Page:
DIKKERS v. SUPERIOR COURT IN AND FOR LOS ANGELES COUNTY

Reset A A Font size: Print

District Court of Appeal, Second District, Division 2, California.

DIKKERS v. SUPERIOR COURT IN AND FOR LOS ANGELES COUNTY.

Civ. 16741.

Decided: November 24, 1948

Hanifin & Sease, of Los Angeles, for petitioner. Harold W. Kennedy, Co. Counsel, and James A. Cobey, Deputy Co. Counsel, both of Los Angeles, for respondent.

The alternative writ of mandate having heretofore issued commanding respondent to hear, consider and determine the general demurrer to the complaint against petitioner in action 548, 179 on respondent's docket, or to show cause why it should not do so, respondent has filed a demurrer to the instant petition. By such demurrer only two contentions are presented, viz., (1) a writ of mandate may issue only to compel the performance of an act which the law specifically enjoins, Code Civ.Proc. § 1085; (2) respondent has not failed to perform any act enjoined by law.

The complaint attacked by petitioner's demurrer in the court below alleges an action for damages and for in injunction against petitioner. That demurrer was both special and general. It was overruled in its entirety without argument for the express reason that the defendant (petitioner herein) has failed to file with the demurrer his points and authorities other than the citation of two sections of the Code of Civil Procedure, §§ 430 and 526.

There is no support for respondent's contention that a writ of mandate is not the remedy to require the superior court to consider a general demurrer. The petition does not in the slightest degree suggest that this court control the discretion of the superior court. The latter's act in overruling the demurrer solely on the ground that points and authorities did not accompany it was in effect a refusal to consider the demurrer at all. Thereby the court declined to perform an which the law specifically ‘enjoins as a duty resulting from an office’ and may therefore be compelled by mandate. Code Civ.Proc., sec. 1085; Wigman v. Superior Court, 74 Cal.App. 132, 135, 239 P. 427.

The superior court's arbitrary act in overruling the demurrer on the ground stated was expressly based upon rule XIX, promulgated by the Judicial Council. It is substantially the same as the court rule involved in the Wigman case. It requires that a party filing a demurrer shall ‘serve and file with such demurrer * * * a memorandum of points and authorities relied upon.’ The rule further provides that ‘the absence of the prescribed memorandum may be construed by the court as an admission that the demurrer is not meritorious.’ 213 Cal. 1xxxviii. The correct construction of this rule must be determined by a reasonable interpretation of its relation to the code provisions as heretofore interpreted by the decisions.

A failure to file points and authorities is not a waiver of the issues raised by the demurrer. While rules of court may facilitate its business and promote the convenience of litigants, yet acts essential to jurisdiction as fixed by statute may not be modified by rule. Wigman v. Superior Court, supra. Any rule that operates to deprive a party of a statutory right is to that extent void. People v. McClellan, 31 Cal. 101, 103. Respondent contends that petitioner's failure to file points and authorities constituted a failure to prosecute and therefore served as a waiver of the issues of law. But the Code of Civil Procedure, section 591, imposes upon the trial court the duty to try all issues of law, while section 434 specifically exempts from waiver objections to the jurisdiction of the court and the claim that the complaint does not state facts sufficient to constitute a cause of action. Inasmuch as petitioner's general demurrer would not have been waived by failure to file it, surely a waiver thereof cannot be deemed to have been effected if in fact the pleading has been filed.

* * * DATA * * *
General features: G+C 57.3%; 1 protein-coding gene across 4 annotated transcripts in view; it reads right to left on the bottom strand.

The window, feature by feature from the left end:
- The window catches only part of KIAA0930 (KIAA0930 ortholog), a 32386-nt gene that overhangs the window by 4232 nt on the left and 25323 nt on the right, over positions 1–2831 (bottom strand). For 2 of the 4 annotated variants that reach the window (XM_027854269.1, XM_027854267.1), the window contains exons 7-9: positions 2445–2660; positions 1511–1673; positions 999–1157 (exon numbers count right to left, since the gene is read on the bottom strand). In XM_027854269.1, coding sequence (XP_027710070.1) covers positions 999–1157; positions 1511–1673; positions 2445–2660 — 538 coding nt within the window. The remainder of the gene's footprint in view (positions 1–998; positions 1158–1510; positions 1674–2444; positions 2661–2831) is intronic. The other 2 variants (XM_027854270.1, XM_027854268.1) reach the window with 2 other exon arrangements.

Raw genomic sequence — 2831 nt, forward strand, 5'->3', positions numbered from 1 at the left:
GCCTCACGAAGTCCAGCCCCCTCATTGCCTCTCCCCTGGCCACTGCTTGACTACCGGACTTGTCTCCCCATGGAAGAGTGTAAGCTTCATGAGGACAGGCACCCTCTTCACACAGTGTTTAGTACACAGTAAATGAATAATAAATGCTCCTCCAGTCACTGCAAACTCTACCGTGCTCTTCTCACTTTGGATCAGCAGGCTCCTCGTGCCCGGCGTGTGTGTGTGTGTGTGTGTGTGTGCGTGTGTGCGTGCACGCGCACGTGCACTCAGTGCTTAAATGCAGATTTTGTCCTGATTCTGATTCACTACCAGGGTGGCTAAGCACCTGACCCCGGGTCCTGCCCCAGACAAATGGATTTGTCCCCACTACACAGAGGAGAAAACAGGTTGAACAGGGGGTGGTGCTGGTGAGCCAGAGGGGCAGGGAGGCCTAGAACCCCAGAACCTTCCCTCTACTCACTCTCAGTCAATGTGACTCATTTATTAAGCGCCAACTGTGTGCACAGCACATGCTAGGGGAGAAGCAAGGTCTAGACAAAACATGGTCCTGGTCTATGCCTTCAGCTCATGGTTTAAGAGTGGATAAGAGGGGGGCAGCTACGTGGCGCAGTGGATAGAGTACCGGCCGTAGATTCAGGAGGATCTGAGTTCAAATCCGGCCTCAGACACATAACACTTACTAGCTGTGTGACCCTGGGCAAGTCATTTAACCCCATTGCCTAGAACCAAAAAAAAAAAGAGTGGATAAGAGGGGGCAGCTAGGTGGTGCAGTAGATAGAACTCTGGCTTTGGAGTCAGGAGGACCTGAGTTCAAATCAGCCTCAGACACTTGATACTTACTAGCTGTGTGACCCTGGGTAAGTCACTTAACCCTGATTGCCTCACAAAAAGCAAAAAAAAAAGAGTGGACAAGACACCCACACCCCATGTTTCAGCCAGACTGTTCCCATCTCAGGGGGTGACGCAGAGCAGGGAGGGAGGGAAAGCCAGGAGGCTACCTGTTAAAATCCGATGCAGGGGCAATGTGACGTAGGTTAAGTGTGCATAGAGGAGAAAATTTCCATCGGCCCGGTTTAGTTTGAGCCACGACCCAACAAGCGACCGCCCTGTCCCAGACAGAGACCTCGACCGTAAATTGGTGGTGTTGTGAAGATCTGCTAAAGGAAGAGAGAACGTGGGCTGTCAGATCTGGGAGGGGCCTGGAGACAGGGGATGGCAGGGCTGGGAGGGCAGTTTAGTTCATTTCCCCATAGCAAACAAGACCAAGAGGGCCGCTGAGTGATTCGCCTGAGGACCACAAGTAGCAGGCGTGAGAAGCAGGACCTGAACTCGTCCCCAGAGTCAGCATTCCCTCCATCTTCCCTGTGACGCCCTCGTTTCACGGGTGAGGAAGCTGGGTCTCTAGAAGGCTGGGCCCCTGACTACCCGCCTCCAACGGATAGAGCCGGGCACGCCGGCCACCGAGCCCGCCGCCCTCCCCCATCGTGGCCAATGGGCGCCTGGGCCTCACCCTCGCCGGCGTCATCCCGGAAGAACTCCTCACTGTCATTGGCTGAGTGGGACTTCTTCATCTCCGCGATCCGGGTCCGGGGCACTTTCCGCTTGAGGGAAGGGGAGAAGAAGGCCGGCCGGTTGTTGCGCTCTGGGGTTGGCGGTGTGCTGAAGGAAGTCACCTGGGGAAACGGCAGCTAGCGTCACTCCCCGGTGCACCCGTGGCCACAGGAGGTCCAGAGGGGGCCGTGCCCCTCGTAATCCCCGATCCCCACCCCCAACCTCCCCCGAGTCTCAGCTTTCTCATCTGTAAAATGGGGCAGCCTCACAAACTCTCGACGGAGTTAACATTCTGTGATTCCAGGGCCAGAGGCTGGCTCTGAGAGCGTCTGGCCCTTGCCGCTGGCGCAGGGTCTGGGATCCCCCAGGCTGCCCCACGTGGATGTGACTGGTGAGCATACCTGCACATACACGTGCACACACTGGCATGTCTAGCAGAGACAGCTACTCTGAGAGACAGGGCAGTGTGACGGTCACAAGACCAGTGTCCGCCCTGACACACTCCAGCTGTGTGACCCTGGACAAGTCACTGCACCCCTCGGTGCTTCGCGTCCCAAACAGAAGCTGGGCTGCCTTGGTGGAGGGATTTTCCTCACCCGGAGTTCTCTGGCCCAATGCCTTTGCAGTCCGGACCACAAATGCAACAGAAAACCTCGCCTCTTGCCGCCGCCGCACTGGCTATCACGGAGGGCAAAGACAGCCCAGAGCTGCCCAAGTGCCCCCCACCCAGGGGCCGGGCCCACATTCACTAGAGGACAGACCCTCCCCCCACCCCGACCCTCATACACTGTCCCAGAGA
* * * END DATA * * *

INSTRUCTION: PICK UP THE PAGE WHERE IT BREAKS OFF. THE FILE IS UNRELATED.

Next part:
It must therefore follow that rule XIX can have reference only to special demurrers. This view of the controversy detracts none of the efficacy of rule XIX, nor does it violate the provisions of sections 434 and 591 of the Code of Civil Procedure. Neither is the wholesome purpose to be achieved by the rule in any sense to be defeated. The authors thereof contemplated that in order for a court speedily and efficiently to consider technical criticisms of a pleading both the adversary party and the court should be familiarized with the pertinent authorities bearing upon the demurrant's criticisms of the pleading under attack. While the enforcement of the rule as to a special demurrer will result in a savings of time without depriving anyone of a statutory right, yet to construe the rule as requiring points and authorites to be filed with a general demurrer would vitiate section 434, supra, and exceed the limitation imposed by the Constitution, Art. VI, sec. 1a, subd. (5), which forbids the Judicial Council to adopt rules ‘inconsistent with laws that are now or that may hereafter be in force’.

The demurrer to the petition herein is overruled. A peremptory writ of mandate will issue directing respondent to hear and decide the general demurrer in the action referred to in the petition.

MOORE, Presiding Justice.

McCOMB and WILSON, JJ., concur.